Victor Hugo's classic that has drawn crowds to its musical rendition for decades provides stark realization that poverty has been with us for hundreds if not thousands of years, and is likely to go with us into the future. In places Hugo's lengthy descriptions and wanderings off the story nevertheless provide insight into French life in the early 19th century. But don't lose concentration at these times - you may lose context and detail necessary later. Generally well narrated, the accents of woman and children a little weird coming from a mature and deep male voice box, but not distractingly so after one gets used to it. In places the pauses for breath a little inappropriate. 60 hours of good listening - I wouldn't want the abridged version.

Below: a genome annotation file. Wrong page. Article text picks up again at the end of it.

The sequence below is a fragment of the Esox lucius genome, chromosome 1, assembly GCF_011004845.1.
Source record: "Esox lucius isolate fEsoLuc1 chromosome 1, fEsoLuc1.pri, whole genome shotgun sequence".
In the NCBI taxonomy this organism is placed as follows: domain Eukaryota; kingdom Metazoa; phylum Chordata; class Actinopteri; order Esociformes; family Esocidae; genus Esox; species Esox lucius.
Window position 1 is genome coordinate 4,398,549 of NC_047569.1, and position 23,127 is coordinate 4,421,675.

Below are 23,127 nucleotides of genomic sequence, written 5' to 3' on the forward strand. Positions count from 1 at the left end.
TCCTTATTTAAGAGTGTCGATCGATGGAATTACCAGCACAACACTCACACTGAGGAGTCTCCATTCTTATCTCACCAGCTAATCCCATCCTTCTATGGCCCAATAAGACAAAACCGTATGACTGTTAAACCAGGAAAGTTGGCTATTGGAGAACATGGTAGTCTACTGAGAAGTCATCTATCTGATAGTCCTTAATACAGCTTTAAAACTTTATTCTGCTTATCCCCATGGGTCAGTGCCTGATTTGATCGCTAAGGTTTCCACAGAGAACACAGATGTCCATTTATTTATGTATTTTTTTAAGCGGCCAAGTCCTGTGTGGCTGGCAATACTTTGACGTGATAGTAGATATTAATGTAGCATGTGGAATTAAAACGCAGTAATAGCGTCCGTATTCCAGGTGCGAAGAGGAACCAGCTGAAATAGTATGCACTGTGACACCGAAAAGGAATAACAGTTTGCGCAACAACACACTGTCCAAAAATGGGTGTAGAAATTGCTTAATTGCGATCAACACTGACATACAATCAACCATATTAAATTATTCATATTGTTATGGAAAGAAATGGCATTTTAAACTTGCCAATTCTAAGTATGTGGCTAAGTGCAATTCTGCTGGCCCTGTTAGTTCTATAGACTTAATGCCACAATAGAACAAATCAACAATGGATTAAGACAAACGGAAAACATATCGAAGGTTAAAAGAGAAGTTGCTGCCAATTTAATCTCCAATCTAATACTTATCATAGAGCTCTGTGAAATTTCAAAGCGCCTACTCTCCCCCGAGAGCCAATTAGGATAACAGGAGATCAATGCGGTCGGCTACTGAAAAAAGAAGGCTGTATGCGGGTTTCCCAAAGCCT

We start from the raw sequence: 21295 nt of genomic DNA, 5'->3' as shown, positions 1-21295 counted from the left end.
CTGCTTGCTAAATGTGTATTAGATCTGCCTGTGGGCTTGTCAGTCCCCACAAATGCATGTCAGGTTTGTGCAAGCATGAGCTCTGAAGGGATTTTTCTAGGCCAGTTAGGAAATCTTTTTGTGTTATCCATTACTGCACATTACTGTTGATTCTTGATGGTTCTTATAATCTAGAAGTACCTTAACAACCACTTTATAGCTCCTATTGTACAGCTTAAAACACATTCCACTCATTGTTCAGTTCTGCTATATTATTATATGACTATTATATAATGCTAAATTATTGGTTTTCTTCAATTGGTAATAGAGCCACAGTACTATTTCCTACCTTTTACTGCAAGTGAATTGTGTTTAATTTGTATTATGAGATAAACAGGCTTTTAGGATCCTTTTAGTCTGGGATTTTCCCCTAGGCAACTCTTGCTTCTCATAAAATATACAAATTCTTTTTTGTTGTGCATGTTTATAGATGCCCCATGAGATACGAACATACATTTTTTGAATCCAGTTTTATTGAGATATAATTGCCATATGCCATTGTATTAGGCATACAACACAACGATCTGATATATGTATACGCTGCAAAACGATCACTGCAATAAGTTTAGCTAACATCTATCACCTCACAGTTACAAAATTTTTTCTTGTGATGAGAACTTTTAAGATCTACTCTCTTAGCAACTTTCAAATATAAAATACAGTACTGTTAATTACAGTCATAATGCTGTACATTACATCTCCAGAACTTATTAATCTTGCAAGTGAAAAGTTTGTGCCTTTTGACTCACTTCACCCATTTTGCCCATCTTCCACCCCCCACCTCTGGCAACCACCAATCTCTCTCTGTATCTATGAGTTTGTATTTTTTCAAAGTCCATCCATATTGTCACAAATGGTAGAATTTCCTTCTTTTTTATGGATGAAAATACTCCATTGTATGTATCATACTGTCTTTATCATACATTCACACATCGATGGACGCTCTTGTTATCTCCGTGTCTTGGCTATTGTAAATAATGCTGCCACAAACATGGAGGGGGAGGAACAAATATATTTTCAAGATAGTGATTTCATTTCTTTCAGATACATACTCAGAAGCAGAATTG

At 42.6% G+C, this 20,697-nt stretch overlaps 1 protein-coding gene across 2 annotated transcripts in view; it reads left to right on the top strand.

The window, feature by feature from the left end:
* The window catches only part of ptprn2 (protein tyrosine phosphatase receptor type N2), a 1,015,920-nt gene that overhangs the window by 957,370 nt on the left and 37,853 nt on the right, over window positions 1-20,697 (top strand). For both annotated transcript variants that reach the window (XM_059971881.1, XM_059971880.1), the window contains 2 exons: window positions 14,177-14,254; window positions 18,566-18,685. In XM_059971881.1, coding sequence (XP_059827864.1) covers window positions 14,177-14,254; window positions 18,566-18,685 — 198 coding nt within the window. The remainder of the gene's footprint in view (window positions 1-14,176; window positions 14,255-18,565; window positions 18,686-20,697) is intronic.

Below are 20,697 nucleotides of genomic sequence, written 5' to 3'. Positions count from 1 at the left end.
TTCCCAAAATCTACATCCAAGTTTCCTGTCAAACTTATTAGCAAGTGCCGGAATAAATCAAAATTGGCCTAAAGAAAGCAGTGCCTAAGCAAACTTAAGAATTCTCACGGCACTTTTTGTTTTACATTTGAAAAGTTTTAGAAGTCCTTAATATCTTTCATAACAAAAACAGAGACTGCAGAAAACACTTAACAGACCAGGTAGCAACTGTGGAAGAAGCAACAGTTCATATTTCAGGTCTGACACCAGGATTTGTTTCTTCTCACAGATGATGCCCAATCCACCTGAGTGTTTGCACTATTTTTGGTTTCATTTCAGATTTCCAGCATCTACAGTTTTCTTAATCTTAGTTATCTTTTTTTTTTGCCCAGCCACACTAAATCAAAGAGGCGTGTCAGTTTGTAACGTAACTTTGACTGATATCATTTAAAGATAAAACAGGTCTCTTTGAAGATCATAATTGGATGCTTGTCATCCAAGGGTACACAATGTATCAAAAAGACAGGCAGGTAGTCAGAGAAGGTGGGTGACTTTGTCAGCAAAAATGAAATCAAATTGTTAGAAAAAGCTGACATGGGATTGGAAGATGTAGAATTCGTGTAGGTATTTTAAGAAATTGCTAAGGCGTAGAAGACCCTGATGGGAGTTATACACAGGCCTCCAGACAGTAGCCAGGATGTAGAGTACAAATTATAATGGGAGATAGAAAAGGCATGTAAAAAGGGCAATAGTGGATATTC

Christopher Simpson does a super job of narrating the simultaneously sad and happy plight of an illiterate Indian.
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